GOOD FORTUNE + FALL COLORS
I was so tired I didn't even shower last night, but after cleaning up and grabbing breakfast at The Prince Gallery Tokyo Kioicho this morning, we headed to "old" Tokyo to check out the market and a few temples. Locals and tourists alike were flocking by the omikuji fortune station at one of the shrines, so we just had see what our luck might be. First you drop a 100 yen coin ($1 USD) in the donation box, and then you grab a tube full of engraved bamboo sticks and shake it around until one falls out. You match the message on your stick with a drawer containing your omikuji, but be warned -- they aren't all good ones. Most of the sticks had 2-3 characters on them, but mine had a simple cross it, and my drawer was at the very bottom. Uh oh.
"No. 10. BEST FORTUNE," my omikuji read. What! This was awesome. "Bad old things will turn into happiness. New hope appearing, you will get treasures. You can find hope on the cloud in the sky." I'd like to think that this will set the tone for our trip...
The drive to Nikko only took 3 hours with snack/pee breaks, and the rest stops along the way were so inviting, we could have easily added on an extra hour. You see, they might as well be mini shopping malls. Not only do they have restrooms, gas stations and vending machines, but they have restaurants inside. And fancy bakeries. And gift stores. When I walked out of one stop with a bag full of Japanese candy and an assortment of baked goods, I was blown away by all the leaves collecting on the sidewalk. From brilliant shades of red to the fact that some of the maple leaves were almost miniature in appearance, I had never seen fall colors like this before. The drive took us past hill after hill dotted with intense autumn foliage, and when we finally arrived at Kegon Falls, the wow-fest continued.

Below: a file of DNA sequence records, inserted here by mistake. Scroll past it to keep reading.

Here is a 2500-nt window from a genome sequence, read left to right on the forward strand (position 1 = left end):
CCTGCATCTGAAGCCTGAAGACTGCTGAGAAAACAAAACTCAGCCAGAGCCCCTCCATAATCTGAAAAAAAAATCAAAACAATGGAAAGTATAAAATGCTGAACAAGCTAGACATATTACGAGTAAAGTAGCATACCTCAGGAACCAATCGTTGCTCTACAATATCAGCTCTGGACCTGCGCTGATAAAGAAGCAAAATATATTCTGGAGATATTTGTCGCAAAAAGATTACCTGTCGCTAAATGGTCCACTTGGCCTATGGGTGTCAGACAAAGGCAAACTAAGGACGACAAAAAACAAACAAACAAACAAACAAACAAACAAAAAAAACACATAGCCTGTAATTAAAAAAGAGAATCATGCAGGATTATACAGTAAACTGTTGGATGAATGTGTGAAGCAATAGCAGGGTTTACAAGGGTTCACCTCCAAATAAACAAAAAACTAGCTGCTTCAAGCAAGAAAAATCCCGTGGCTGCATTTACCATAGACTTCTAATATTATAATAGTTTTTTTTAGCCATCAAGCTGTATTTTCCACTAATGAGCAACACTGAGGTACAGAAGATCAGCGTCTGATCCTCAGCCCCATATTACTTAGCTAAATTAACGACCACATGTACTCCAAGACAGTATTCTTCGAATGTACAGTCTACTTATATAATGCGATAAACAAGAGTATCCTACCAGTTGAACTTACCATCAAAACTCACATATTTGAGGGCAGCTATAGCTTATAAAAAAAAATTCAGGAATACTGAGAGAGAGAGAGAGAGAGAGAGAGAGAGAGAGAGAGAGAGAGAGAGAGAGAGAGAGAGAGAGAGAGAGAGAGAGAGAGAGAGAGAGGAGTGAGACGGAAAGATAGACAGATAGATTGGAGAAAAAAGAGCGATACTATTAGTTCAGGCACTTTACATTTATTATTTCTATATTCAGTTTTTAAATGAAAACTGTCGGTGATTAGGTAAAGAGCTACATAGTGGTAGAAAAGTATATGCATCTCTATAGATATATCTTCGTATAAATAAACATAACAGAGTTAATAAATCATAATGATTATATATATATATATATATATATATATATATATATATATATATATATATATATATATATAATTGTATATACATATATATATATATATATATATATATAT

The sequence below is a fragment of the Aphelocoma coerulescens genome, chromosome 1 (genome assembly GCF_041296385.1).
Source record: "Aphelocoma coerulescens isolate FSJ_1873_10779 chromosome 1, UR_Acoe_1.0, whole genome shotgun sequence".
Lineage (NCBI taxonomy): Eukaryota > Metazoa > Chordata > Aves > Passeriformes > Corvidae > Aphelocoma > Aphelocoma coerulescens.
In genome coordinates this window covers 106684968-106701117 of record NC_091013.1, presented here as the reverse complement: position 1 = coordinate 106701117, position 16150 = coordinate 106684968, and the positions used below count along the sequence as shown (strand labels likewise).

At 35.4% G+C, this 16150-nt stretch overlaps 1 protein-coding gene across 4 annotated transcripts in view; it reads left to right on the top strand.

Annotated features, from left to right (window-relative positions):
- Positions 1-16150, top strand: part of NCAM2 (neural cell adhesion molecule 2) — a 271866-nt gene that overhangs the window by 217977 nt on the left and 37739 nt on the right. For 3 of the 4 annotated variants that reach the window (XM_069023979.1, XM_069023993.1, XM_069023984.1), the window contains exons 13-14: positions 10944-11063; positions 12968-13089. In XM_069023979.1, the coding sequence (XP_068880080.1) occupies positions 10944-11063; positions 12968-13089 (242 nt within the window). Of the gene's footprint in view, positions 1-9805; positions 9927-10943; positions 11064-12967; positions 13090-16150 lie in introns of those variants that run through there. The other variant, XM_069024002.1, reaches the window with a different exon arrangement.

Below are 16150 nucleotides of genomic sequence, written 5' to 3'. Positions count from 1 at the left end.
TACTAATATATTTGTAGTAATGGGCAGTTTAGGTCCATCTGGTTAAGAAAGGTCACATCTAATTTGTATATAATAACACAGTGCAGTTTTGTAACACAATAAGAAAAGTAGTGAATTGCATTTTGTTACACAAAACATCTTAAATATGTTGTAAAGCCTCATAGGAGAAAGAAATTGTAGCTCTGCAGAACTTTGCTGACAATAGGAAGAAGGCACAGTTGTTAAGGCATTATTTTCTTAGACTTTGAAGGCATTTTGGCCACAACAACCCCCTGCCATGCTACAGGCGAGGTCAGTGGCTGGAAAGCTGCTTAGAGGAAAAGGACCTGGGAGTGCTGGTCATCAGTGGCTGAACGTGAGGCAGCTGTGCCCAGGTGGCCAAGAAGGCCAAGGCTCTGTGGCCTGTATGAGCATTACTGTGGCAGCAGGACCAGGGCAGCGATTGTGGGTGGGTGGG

The 318-foot falls were stunning from the upper and lower observation decks, and we decided to take a cable car to the top of a nearby hill to see what the falls looked like with Lake Chujenzi behind them. The cable cars stopped running at 4:45pm, so if we wanted to shoot sunset up there, we'd have to walk back to the parking lot in the dark. It was a short trek and we had headlamps, so we weren't fazed, but we immediately panicked when we saw that the parking lot was being chained up -- and that our car was the only one left. Of course, we were watching all of this from the cable car observation deck, 1000 feet up the hill. We scrambled down the trail as fast as we could, and we breathed a huge sigh of relief upon realizing that the chain was not locked, but merely attached with a carabiner. A little bit of nature, a little bit of adrenaline and all kinds of new things to overwhelm me. Just how every adventure should begin.